When the call comes in the middle of the night Paul Shaw’s first thought as a fire investigator is how he will find the answers.
The role of a fire investigator is to determine the cause and origin of any fire. We want to know where exactly the fire has started and what caused it.
What has caused the fire? How did it start?
“Our role is to provide answers and not to apportion blame,” he says.
It is a demanding and highly responsible role built upon the foundations of years of experience working around fires and intensive training.
Paul may be called upon around the clock to attend the scenes of fires and use his skills and expertise as a fire investigator for Staffordshire Fire and Rescue Service.
“The role of a fire investigator is to determine the cause and origin of any fire. We want to know where exactly the fire has started and what caused it. We need to understand if anything untoward has happened.”
The next step, depending on the complexity of the fire, is to determine if it is accidental or deliberate. It can take hours or years to complete an investigation as there may be a complex scene and fatalities.
If the fire is deliberate then Paul works with the police who investigate arson.
If it is decided the blaze was accidental then Paul may be investigating or conducting tests on white goods, such as fridges or washing machines for example. He may then report to the Fire Chiefs’ Council who will take the matter up with manufacturers on a national level.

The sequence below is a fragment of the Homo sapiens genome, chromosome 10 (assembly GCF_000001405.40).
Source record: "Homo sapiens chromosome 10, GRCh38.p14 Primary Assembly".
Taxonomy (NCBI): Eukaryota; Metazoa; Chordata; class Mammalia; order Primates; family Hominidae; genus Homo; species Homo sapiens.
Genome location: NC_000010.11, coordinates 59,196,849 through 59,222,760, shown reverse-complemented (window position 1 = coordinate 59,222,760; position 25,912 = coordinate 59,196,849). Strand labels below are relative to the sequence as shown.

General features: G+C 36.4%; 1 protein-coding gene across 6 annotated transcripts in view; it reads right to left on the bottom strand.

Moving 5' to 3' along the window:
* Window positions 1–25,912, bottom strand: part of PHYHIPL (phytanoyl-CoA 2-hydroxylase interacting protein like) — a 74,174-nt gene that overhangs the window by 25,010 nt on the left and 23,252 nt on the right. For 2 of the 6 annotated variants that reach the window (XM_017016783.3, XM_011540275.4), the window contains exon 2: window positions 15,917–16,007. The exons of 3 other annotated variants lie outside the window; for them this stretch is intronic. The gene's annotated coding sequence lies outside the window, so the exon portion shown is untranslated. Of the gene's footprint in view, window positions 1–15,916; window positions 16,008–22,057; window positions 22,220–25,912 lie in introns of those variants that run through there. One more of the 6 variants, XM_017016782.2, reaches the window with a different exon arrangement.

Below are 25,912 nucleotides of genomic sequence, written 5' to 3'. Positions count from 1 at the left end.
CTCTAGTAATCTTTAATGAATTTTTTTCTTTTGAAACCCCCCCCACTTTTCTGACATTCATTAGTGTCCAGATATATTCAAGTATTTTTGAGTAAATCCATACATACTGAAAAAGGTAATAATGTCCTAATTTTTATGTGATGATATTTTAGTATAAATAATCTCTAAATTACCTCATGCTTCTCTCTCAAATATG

Attending the scene of a devastating fire when where there may still be bodies awaiting removal is a harrowing experience.
“It’s a struggle and I’m not going to say it hasn’t affected me because it does,” Paul says. “But I’m blessed here with great support from colleagues and we bounce off each other. But we have a job and we have to be proactive. We have a duty to find the answers.”
Paul combines his work as a station manager at Lichfield with his investigative duties. He is one of several investigating officers in Staffordshire to combine roles.
The Service is supported by colleagues from the larger, neighbouring West Midlands Fire and Rescue Service which has full-time investigators.
Training for fire investigators builds on years of experience. “An operational background provides that experience as you understand how fires develop and burn and what scenes look like.
Residential courses, training from experts and exercises build investigators’ skills further.
As an expert witness Paul may find himself called upon to attend crown court or coroner’s court to give evidence. He takes pride in representing Staffordshire Fire and Rescue Service.
“If I’m not required to give evidence and told I can go then I know I’ve done a great job on my report,” he adds.